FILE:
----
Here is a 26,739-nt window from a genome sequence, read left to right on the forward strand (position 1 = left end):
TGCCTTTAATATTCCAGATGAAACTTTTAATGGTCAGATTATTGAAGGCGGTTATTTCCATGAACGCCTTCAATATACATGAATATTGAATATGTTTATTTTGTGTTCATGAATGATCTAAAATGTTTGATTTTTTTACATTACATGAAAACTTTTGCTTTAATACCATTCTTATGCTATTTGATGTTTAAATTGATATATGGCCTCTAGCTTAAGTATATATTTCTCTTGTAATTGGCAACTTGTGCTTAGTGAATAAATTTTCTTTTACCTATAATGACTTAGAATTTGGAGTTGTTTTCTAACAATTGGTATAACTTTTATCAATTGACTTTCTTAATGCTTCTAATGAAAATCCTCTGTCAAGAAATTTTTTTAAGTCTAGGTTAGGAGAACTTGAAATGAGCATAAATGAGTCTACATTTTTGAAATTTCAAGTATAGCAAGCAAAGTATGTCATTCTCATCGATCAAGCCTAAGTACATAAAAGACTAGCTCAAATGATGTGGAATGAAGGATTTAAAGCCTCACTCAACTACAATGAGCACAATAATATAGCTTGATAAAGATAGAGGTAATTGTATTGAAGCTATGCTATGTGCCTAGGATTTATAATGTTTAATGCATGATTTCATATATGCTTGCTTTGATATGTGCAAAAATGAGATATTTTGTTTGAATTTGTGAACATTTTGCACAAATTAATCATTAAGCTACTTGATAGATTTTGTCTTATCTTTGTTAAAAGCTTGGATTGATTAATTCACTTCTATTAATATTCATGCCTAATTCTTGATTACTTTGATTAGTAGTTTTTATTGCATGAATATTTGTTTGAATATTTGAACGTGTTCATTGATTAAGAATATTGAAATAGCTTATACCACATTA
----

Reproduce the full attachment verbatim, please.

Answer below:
Here is a 26,739-nt window from a genome sequence, read left to right on the forward strand (position 1 = left end):
TGCCTTTAATATTCCAGATGAAACTTTTAATGGTCAGATTATTGAAGGCGGTTATTTCCATGAACGCCTTCAATATACATGAATATTGAATATGTTTATTTTGTGTTCATGAATGATCTAAAATGTTTGATTTTTTTACATTACATGAAAACTTTTGCTTTAATACCATTCTTATGCTATTTGATGTTTAAATTGATATATGGCCTCTAGCTTAAGTATATATTTCTCTTGTAATTGGCAACTTGTGCTTAGTGAATAAATTTTCTTTTACCTATAATGACTTAGAATTTGGAGTTGTTTTCTAACAATTGGTATAACTTTTATCAATTGACTTTCTTAATGCTTCTAATGAAAATCCTCTGTCAAGAAATTTTTTTAAGTCTAGGTTAGGAGAACTTGAAATGAGCATAAATGAGTCTACATTTTTGAAATTTCAAGTATAGCAAGCAAAGTATGTCATTCTCATCGATCAAGCCTAAGTACATAAAAGACTAGCTCAAATGATGTGGAATGAAGGATTTAAAGCCTCACTCAACTACAATGAGCACAATAATATAGCTTGATAAAGATAGAGGTAATTGTATTGAAGCTATGCTATGTGCCTAGGATTTATAATGTTTAATGCATGATTTCATATATGCTTGCTTTGATATGTGCAAAAATGAGATATTTTGTTTGAATTTGTGAACATTTTGCACAAATTAATCATTAAGCTACTTGATAGATTTTGTCTTATCTTTGTTAAAAGCTTGGATTGATTAATTCACTTCTATTAATATTCATGCCTAATTCTTGATTACTTTGATTAGTAGTTTTTATTGCATGAATATTTGTTTGAATATTTGAACGTGTTCATTGATTAAGAATATTGAAATAGCTTATACCACATTA